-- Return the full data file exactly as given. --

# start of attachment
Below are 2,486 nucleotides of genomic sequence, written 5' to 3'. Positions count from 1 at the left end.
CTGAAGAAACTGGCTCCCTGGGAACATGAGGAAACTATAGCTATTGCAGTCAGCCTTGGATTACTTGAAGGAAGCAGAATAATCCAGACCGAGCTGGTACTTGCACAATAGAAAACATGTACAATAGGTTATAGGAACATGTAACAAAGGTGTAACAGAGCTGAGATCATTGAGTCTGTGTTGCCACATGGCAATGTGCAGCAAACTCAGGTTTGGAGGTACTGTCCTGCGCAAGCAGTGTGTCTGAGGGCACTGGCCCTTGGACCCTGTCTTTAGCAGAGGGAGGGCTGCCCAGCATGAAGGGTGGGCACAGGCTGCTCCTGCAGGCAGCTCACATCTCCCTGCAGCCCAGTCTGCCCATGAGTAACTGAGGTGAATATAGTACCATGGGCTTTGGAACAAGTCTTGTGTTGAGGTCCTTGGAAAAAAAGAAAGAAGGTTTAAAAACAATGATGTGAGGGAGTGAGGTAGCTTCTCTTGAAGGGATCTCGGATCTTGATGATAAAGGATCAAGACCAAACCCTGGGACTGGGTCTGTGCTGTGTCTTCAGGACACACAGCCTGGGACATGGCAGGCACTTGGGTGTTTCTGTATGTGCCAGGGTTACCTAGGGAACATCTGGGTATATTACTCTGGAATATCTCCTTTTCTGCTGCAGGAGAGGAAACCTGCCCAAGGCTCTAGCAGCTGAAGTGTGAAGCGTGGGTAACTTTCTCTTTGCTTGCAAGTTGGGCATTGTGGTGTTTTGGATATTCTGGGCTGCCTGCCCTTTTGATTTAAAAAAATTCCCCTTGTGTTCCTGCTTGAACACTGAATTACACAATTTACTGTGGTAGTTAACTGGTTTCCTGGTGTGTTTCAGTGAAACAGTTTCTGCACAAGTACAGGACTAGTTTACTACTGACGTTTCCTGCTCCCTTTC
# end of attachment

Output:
Below are 2,486 nucleotides of genomic sequence, written 5' to 3'. Positions count from 1 at the left end.
CTGAAGAAACTGGCTCCCTGGGAACATGAGGAAACTATAGCTATTGCAGTCAGCCTTGGATTACTTGAAGGAAGCAGAATAATCCAGACCGAGCTGGTACTTGCACAATAGAAAACATGTACAATAGGTTATAGGAACATGTAACAAAGGTGTAACAGAGCTGAGATCATTGAGTCTGTGTTGCCACATGGCAATGTGCAGCAAACTCAGGTTTGGAGGTACTGTCCTGCGCAAGCAGTGTGTCTGAGGGCACTGGCCCTTGGACCCTGTCTTTAGCAGAGGGAGGGCTGCCCAGCATGAAGGGTGGGCACAGGCTGCTCCTGCAGGCAGCTCACATCTCCCTGCAGCCCAGTCTGCCCATGAGTAACTGAGGTGAATATAGTACCATGGGCTTTGGAACAAGTCTTGTGTTGAGGTCCTTGGAAAAAAAGAAAGAAGGTTTAAAAACAATGATGTGAGGGAGTGAGGTAGCTTCTCTTGAAGGGATCTCGGATCTTGATGATAAAGGATCAAGACCAAACCCTGGGACTGGGTCTGTGCTGTGTCTTCAGGACACACAGCCTGGGACATGGCAGGCACTTGGGTGTTTCTGTATGTGCCAGGGTTACCTAGGGAACATCTGGGTATATTACTCTGGAATATCTCCTTTTCTGCTGCAGGAGAGGAAACCTGCCCAAGGCTCTAGCAGCTGAAGTGTGAAGCGTGGGTAACTTTCTCTTTGCTTGCAAGTTGGGCATTGTGGTGTTTTGGATATTCTGGGCTGCCTGCCCTTTTGATTTAAAAAAATTCCCCTTGTGTTCCTGCTTGAACACTGAATTACACAATTTACTGTGGTAGTTAACTGGTTTCCTGGTGTGTTTCAGTGAAACAGTTTCTGCACAAGTACAGGACTAGTTTACTACTGACGTTTCCTGCTCCCTTTC